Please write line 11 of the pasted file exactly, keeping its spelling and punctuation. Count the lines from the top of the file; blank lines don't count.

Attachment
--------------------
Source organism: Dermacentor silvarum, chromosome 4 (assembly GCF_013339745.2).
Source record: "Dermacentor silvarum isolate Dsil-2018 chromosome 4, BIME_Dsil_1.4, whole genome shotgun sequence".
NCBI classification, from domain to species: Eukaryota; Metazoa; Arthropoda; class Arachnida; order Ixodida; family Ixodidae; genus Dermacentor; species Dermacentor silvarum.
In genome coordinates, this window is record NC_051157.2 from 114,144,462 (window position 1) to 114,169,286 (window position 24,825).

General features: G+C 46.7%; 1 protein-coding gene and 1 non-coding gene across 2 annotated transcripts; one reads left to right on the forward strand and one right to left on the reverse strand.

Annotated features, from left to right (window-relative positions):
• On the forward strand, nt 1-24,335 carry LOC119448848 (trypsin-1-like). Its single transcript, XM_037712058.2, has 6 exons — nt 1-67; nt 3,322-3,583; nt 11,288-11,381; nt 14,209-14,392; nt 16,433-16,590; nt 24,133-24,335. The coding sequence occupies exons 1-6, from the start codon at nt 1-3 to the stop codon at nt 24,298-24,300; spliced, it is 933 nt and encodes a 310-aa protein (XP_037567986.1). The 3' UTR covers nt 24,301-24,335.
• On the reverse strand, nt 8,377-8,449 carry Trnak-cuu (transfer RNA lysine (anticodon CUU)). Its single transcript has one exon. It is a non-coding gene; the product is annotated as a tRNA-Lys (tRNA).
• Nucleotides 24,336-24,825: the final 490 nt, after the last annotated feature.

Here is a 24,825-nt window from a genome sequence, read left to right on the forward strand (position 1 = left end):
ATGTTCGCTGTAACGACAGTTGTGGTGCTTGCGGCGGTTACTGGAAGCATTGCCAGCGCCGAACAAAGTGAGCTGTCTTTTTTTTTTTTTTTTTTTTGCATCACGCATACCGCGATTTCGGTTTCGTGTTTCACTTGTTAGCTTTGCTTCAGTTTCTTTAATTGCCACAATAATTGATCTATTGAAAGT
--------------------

ATGTTCGCTGTAACGACAGTTGTGGTGCTTGCGGCGGTTACTGGAAGCATTGCCAGCGCCGAACAAAGTGAGCTGTCTTTTTTTTTTTTTTTTTTTTGCATCACGCATACCGCGATTTCGGTTTCGTGTTTCACTTGTTAGCTTTGCTTCAGTTTCTTTAATTGCCACAATAATTGATCTATTGAAAGT